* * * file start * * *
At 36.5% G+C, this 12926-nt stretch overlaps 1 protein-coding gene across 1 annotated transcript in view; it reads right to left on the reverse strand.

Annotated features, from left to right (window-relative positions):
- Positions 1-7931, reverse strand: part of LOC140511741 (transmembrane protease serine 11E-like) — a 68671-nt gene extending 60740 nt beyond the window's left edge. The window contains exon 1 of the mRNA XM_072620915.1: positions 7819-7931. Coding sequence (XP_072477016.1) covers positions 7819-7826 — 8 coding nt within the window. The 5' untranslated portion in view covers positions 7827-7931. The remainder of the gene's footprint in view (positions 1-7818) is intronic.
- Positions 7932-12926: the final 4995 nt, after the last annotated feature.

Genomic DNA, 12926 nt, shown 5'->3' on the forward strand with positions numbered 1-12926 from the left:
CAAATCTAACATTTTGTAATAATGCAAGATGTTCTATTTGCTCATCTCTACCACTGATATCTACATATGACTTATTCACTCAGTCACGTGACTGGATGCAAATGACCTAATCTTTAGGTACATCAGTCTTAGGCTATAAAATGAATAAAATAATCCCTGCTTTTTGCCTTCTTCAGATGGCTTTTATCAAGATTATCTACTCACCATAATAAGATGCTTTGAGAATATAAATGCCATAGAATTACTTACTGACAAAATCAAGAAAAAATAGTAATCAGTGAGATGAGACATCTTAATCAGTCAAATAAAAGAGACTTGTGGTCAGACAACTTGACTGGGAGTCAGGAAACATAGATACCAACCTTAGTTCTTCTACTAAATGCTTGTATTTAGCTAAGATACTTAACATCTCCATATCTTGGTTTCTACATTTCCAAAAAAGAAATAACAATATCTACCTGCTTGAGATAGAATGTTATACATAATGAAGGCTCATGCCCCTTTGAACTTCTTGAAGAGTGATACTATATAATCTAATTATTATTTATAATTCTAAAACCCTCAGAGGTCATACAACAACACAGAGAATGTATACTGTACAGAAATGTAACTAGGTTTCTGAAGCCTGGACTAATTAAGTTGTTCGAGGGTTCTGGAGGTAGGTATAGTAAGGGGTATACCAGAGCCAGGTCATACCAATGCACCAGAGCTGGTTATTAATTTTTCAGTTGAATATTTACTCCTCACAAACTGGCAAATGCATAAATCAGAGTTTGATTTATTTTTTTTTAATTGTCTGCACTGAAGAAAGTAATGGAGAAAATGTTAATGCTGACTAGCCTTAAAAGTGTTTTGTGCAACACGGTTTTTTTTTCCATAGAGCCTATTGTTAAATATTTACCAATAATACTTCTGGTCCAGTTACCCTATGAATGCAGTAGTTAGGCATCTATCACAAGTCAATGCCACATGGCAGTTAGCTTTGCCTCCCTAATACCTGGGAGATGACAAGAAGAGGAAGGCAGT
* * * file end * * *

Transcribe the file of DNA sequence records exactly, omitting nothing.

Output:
At 36.5% G+C, this 12926-nt stretch overlaps 1 protein-coding gene across 1 annotated transcript in view; it reads right to left on the reverse strand.

Annotated features, from left to right (window-relative positions):
- Positions 1-7931, reverse strand: part of LOC140511741 (transmembrane protease serine 11E-like) — a 68671-nt gene extending 60740 nt beyond the window's left edge. The window contains exon 1 of the mRNA XM_072620915.1: positions 7819-7931. Coding sequence (XP_072477016.1) covers positions 7819-7826 — 8 coding nt within the window. The 5' untranslated portion in view covers positions 7827-7931. The remainder of the gene's footprint in view (positions 1-7818) is intronic.
- Positions 7932-12926: the final 4995 nt, after the last annotated feature.

Genomic DNA, 12926 nt, shown 5'->3' on the forward strand with positions numbered 1-12926 from the left:
CAAATCTAACATTTTGTAATAATGCAAGATGTTCTATTTGCTCATCTCTACCACTGATATCTACATATGACTTATTCACTCAGTCACGTGACTGGATGCAAATGACCTAATCTTTAGGTACATCAGTCTTAGGCTATAAAATGAATAAAATAATCCCTGCTTTTTGCCTTCTTCAGATGGCTTTTATCAAGATTATCTACTCACCATAATAAGATGCTTTGAGAATATAAATGCCATAGAATTACTTACTGACAAAATCAAGAAAAAATAGTAATCAGTGAGATGAGACATCTTAATCAGTCAAATAAAAGAGACTTGTGGTCAGACAACTTGACTGGGAGTCAGGAAACATAGATACCAACCTTAGTTCTTCTACTAAATGCTTGTATTTAGCTAAGATACTTAACATCTCCATATCTTGGTTTCTACATTTCCAAAAAAGAAATAACAATATCTACCTGCTTGAGATAGAATGTTATACATAATGAAGGCTCATGCCCCTTTGAACTTCTTGAAGAGTGATACTATATAATCTAATTATTATTTATAATTCTAAAACCCTCAGAGGTCATACAACAACACAGAGAATGTATACTGTACAGAAATGTAACTAGGTTTCTGAAGCCTGGACTAATTAAGTTGTTCGAGGGTTCTGGAGGTAGGTATAGTAAGGGGTATACCAGAGCCAGGTCATACCAATGCACCAGAGCTGGTTATTAATTTTTCAGTTGAATATTTACTCCTCACAAACTGGCAAATGCATAAATCAGAGTTTGATTTATTTTTTTTTAATTGTCTGCACTGAAGAAAGTAATGGAGAAAATGTTAATGCTGACTAGCCTTAAAAGTGTTTTGTGCAACACGGTTTTTTTTTCCATAGAGCCTATTGTTAAATATTTACCAATAATACTTCTGGTCCAGTTACCCTATGAATGCAGTAGTTAGGCATCTATCACAAGTCAATGCCACATGGCAGTTAGCTTTGCCTCCCTAATACCTGGGAGATGACAAGAAGAGGAAGGCAGT